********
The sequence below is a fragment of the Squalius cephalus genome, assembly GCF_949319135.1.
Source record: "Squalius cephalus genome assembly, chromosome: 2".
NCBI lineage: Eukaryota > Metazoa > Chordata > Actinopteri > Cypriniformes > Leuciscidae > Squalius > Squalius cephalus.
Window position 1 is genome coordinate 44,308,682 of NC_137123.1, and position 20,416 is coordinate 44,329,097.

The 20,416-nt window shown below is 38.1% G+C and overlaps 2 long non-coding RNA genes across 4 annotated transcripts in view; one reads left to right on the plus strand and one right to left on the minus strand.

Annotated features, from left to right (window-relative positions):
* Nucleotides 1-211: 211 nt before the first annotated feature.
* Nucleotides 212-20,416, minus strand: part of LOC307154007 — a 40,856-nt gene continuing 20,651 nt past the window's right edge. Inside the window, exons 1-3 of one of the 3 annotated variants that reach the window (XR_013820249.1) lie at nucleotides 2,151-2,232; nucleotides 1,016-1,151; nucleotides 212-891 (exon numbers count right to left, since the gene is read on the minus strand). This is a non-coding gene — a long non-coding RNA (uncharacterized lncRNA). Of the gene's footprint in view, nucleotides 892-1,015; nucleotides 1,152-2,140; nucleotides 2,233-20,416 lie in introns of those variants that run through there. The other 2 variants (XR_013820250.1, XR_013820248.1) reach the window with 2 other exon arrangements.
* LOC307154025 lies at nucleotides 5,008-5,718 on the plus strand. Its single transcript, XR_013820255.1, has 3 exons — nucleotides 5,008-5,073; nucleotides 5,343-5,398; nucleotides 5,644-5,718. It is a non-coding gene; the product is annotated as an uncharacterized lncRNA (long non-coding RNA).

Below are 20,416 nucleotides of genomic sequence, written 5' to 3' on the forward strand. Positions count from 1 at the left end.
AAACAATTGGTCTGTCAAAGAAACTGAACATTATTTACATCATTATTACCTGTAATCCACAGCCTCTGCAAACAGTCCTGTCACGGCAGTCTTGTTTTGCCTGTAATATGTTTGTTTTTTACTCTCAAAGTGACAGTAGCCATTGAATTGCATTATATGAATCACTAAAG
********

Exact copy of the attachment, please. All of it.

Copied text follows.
The sequence below is a fragment of the Squalius cephalus genome, assembly GCF_949319135.1.
Source record: "Squalius cephalus genome assembly, chromosome: 2".
NCBI lineage: Eukaryota > Metazoa > Chordata > Actinopteri > Cypriniformes > Leuciscidae > Squalius > Squalius cephalus.
Window position 1 is genome coordinate 44,308,682 of NC_137123.1, and position 20,416 is coordinate 44,329,097.

The 20,416-nt window shown below is 38.1% G+C and overlaps 2 long non-coding RNA genes across 4 annotated transcripts in view; one reads left to right on the plus strand and one right to left on the minus strand.

Annotated features, from left to right (window-relative positions):
* Nucleotides 1-211: 211 nt before the first annotated feature.
* Nucleotides 212-20,416, minus strand: part of LOC307154007 — a 40,856-nt gene continuing 20,651 nt past the window's right edge. Inside the window, exons 1-3 of one of the 3 annotated variants that reach the window (XR_013820249.1) lie at nucleotides 2,151-2,232; nucleotides 1,016-1,151; nucleotides 212-891 (exon numbers count right to left, since the gene is read on the minus strand). This is a non-coding gene — a long non-coding RNA (uncharacterized lncRNA). Of the gene's footprint in view, nucleotides 892-1,015; nucleotides 1,152-2,140; nucleotides 2,233-20,416 lie in introns of those variants that run through there. The other 2 variants (XR_013820250.1, XR_013820248.1) reach the window with 2 other exon arrangements.
* LOC307154025 lies at nucleotides 5,008-5,718 on the plus strand. Its single transcript, XR_013820255.1, has 3 exons — nucleotides 5,008-5,073; nucleotides 5,343-5,398; nucleotides 5,644-5,718. It is a non-coding gene; the product is annotated as an uncharacterized lncRNA (long non-coding RNA).

Below are 20,416 nucleotides of genomic sequence, written 5' to 3' on the forward strand. Positions count from 1 at the left end.
AAACAATTGGTCTGTCAAAGAAACTGAACATTATTTACATCATTATTACCTGTAATCCACAGCCTCTGCAAACAGTCCTGTCACGGCAGTCTTGTTTTGCCTGTAATATGTTTGTTTTTTACTCTCAAAGTGACAGTAGCCATTGAATTGCATTATATGAATCACTAAAG